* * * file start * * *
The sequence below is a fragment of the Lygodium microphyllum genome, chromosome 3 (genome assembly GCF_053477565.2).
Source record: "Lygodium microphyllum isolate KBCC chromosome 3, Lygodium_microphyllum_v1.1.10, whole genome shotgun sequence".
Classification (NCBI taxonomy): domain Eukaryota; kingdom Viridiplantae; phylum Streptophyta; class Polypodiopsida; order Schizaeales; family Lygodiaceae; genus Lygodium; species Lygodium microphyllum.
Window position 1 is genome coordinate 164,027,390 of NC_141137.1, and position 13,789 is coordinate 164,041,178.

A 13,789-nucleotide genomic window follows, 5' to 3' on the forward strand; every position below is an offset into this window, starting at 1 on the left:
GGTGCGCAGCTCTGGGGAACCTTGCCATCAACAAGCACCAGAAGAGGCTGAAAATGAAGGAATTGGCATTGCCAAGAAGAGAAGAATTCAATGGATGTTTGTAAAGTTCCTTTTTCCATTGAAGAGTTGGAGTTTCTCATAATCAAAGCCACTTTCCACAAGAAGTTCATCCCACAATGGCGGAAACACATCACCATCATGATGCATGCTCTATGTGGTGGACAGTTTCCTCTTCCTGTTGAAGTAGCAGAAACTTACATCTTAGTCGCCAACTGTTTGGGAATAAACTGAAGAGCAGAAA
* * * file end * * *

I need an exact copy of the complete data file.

The sequence below is a fragment of the Lygodium microphyllum genome, chromosome 3 (genome assembly GCF_053477565.2).
Source record: "Lygodium microphyllum isolate KBCC chromosome 3, Lygodium_microphyllum_v1.1.10, whole genome shotgun sequence".
Classification (NCBI taxonomy): domain Eukaryota; kingdom Viridiplantae; phylum Streptophyta; class Polypodiopsida; order Schizaeales; family Lygodiaceae; genus Lygodium; species Lygodium microphyllum.
Window position 1 is genome coordinate 164,027,390 of NC_141137.1, and position 13,789 is coordinate 164,041,178.

A 13,789-nucleotide genomic window follows, 5' to 3' on the forward strand; every position below is an offset into this window, starting at 1 on the left:
GGTGCGCAGCTCTGGGGAACCTTGCCATCAACAAGCACCAGAAGAGGCTGAAAATGAAGGAATTGGCATTGCCAAGAAGAGAAGAATTCAATGGATGTTTGTAAAGTTCCTTTTTCCATTGAAGAGTTGGAGTTTCTCATAATCAAAGCCACTTTCCACAAGAAGTTCATCCCACAATGGCGGAAACACATCACCATCATGATGCATGCTCTATGTGGTGGACAGTTTCCTCTTCCTGTTGAAGTAGCAGAAACTTACATCTTAGTCGCCAACTGTTTGGGAATAAACTGAAGAGCAGAAA